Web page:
A. PBMCs from 28 month old children (PROMOTE no chemoprevention control arm), malaria-exposed adults (PRISM cohort, Nagongera, Tororo District) and naïve adults were incubated for 7 days with protein extract from mature stage P. falciparum infected RBCs (PfSE) or uninfected RBCs (uE). Treg frequencies were enumerated (FoxP3+CD25+CD127dim) and induction factor was calculated based on frequency fold change between PfSE and uE stimulated PBMCs. Parasite induction of Tregs was reduced in exposed compared to naïve individuals. Wilcoxon signed rank test indicated for comparison between naïve-adults and exposed infant and adult samples. B. The proportion of children with any Treg induction by PfSE was compared between those with low (<2 episodes ppy, n = 10) and high (>6 episodes ppy, n = 10) prior malaria incidence. There was a reduced proportion of infants with any Treg induction in those who had high compared to low prior malaria incidence. Chi-square test indicated. C. Pro-apoptotic marker CD95 was measured on Tregs in children (PRISM cohort) from the high transmission area (Tororo District). Association between the level of CD95 expression on Tregs, as measured by MFI of CD95+ Tregs, and age was analyzed. The level of CD95 expression increased with age. D. Pro-survival Bcl2 was measured on Tregs in children (PRISM cohort, Nagongera, Tororo) from the high transmission area. Association between the expression of Bcl2 on the Treg population and age was analyzed. The level of Bcl2 expression decreased with age. Spearman’s rho and p indicated. E. YoPro staining of Tregs from 28 month old children (PROMOTE, no chemoprevention control arm, with low (<2 episodes ppy) and high (>6 episodes ppy) prior malaria incidence was measured ex vivo and following stimulation with camptothecin (an activator of apoptosis) or P. falciparum antigen. Data from YoPro staining is representative of all measures of apoptosis (see S5 Fig additional measures of apoptosis including activated Caspase 3 and AnnexinV). There was no difference in sensitivity to apoptosis between infants with low and high prior malaria incidence. Wilcoxon signed rank test indicated.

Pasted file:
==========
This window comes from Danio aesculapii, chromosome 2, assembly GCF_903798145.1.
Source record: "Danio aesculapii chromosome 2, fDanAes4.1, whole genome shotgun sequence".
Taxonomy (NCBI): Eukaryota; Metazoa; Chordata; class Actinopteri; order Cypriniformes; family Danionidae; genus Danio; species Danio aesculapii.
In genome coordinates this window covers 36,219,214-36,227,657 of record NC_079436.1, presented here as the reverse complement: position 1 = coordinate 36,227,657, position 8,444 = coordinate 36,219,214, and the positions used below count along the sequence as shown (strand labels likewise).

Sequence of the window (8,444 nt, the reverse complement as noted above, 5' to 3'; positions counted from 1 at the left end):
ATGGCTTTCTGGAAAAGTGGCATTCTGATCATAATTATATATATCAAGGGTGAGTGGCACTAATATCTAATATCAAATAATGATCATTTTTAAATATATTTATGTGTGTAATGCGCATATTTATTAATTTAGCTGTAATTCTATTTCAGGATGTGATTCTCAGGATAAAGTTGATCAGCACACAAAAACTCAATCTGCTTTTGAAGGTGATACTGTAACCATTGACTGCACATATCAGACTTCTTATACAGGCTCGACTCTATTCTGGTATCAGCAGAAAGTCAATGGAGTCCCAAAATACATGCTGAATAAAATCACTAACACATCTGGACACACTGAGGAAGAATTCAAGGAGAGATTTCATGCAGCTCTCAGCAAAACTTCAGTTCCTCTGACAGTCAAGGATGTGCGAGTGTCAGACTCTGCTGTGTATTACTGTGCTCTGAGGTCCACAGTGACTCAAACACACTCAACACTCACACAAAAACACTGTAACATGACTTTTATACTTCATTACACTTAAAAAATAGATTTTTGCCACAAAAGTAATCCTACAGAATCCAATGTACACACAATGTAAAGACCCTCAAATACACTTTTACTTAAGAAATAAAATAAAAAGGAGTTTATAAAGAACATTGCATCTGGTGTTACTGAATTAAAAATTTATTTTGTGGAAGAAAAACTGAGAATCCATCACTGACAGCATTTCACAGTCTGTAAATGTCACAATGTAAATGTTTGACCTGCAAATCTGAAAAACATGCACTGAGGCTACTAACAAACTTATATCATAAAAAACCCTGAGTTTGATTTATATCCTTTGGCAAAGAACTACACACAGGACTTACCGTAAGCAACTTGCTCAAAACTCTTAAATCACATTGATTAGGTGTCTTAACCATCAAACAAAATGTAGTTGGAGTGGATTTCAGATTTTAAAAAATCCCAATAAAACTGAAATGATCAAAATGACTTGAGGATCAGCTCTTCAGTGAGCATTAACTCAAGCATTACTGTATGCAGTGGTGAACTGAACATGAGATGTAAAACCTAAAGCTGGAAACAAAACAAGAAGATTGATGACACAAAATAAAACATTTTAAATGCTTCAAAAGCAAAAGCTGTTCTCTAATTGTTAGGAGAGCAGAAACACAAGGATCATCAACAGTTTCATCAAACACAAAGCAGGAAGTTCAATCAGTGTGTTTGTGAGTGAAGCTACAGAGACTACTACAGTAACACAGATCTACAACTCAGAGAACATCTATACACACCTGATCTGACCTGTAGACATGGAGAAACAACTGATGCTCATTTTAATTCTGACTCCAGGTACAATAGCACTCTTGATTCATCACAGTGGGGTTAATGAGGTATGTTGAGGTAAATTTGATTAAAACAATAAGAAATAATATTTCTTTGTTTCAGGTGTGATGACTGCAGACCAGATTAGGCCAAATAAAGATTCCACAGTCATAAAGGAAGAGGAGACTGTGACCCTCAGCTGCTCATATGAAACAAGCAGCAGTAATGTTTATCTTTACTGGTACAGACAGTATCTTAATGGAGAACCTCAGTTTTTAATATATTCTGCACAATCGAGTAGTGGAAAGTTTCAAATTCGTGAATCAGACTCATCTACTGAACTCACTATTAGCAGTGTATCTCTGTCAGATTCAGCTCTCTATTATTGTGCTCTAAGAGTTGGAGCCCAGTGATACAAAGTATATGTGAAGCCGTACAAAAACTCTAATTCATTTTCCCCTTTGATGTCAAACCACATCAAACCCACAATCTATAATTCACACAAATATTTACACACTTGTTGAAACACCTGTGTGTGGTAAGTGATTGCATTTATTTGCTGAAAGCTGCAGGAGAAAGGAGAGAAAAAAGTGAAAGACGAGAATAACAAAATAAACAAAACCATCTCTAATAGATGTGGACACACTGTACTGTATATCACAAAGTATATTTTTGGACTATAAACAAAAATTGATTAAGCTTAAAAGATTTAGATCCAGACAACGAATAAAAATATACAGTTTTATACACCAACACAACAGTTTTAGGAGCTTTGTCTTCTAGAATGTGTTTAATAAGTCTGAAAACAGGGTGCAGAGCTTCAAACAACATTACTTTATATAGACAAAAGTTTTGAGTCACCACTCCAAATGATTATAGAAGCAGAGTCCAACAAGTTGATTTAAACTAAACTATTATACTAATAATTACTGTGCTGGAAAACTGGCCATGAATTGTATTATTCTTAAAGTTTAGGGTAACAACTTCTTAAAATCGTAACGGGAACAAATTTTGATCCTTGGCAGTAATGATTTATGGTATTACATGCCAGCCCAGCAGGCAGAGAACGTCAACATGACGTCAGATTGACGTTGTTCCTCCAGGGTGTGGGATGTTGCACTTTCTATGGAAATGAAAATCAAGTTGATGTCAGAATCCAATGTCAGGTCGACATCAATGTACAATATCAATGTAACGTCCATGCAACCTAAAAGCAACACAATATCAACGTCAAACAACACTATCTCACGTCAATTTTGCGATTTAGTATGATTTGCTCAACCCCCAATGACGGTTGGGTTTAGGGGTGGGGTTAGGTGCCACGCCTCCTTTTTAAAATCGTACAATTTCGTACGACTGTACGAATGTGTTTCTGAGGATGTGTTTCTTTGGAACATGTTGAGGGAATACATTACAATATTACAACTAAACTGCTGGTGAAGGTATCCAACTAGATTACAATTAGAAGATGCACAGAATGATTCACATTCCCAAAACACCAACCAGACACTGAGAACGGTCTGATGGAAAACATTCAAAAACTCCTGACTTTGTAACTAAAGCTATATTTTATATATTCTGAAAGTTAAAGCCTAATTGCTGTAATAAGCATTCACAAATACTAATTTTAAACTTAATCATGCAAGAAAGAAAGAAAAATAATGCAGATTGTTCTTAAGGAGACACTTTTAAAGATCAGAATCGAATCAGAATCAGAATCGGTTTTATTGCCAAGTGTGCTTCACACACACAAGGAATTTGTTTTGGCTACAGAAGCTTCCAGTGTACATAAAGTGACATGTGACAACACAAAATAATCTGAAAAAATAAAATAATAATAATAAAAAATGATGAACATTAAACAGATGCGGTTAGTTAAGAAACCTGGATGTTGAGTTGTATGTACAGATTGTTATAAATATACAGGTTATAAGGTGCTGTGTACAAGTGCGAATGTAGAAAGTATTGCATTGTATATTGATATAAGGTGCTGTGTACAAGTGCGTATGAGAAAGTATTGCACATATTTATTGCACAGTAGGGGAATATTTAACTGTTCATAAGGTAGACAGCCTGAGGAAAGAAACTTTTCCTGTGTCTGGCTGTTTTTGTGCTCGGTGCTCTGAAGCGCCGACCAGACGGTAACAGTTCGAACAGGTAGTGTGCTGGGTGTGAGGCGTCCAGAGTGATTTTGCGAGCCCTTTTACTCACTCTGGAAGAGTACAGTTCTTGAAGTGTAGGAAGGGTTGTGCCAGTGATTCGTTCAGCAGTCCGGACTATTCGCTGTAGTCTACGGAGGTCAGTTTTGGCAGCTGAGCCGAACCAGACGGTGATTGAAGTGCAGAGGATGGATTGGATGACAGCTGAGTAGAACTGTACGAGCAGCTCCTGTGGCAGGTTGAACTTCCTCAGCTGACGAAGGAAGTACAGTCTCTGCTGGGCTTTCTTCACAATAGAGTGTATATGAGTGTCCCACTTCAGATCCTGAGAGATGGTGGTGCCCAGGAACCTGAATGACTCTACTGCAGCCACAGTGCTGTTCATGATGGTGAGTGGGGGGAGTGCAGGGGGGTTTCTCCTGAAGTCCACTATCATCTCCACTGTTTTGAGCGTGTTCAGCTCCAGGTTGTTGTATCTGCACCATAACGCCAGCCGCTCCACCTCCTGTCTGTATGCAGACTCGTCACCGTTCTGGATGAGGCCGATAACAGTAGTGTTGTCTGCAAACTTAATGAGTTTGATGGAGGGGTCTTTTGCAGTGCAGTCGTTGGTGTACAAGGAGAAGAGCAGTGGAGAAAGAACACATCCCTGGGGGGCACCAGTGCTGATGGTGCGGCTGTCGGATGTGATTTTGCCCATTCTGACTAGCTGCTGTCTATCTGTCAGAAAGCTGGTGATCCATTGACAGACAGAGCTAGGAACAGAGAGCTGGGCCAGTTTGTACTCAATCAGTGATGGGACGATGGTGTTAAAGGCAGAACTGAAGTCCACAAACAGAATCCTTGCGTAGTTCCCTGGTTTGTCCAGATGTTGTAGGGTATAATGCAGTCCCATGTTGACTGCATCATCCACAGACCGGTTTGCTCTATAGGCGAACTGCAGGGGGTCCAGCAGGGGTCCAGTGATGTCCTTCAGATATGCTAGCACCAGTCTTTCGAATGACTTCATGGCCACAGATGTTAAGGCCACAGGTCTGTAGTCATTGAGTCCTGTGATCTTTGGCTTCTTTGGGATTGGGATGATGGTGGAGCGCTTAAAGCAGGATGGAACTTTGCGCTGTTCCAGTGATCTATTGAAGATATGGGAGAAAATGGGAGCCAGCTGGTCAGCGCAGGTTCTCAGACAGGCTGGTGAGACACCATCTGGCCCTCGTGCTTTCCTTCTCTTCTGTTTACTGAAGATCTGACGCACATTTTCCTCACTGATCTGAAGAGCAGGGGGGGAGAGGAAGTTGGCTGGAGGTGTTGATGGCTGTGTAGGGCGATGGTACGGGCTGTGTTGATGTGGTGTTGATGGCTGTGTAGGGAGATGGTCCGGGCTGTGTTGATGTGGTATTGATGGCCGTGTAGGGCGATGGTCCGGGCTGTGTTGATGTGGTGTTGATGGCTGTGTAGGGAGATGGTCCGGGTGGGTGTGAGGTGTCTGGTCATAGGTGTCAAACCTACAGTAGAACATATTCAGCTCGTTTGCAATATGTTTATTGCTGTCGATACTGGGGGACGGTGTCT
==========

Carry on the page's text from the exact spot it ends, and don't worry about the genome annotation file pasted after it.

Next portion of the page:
We next investigated whether heavy prior malaria exposure increased the susceptibility of Tregs to apoptosis, as has been shown in chronic HIV-1 infection [36]. The percentage of Tregs expressing the pro-apoptotic marker CD95 increased with age among Tororo children (Rho = 0.175, p = 0.079), as did the level of CD95 expression (as calculated by MFI of CD95 on CD95+ Tregs, Spearman’s Rho = 0.44, p = 0.0001) (Fig 5C). Conversely, expression of the anti-apoptotic marker Bcl2 on Tregs declined with age (Rho = -0.266 p = 0.035) (Fig 5D). However there was no independent relationship between expression of these markers and prior malaria incidence, current parasite infection, nor time since last malaria episode, suggesting that age may independently affect the sensitivity of Tregs to apoptosis. To further investigate this, three distinct measures of apoptosis (YoPro, Annexin V and activated Caspase 3) were measured on Tregs both ex vivo and following stimulation with camptothecin (an activator of apoptosis) or PfSE in 28-month infants with low or high prior malaria incidence (PROMOTE no-chemoprevention control arm). There was no difference in sensitivity to apoptosis as measured by any of the markers either ex vivo or following stimulation with camptothecin or parasite antigen; the frequencies of positively stained cells ex vivo, and the fold change of apoptosis staining, were the same regardless of prior malaria exposure (Fig 5E and S5 Fig). Together these data suggest that Treg homeostasis may be altered in the setting of heavy malaria exposure, in part due to reduced induction of peripheral Treg cells, with little evidence for increased susceptibility to antigen-driven apoptosis.

Lower Treg frequencies may be associated with a decreased risk of symptoms following parasite infection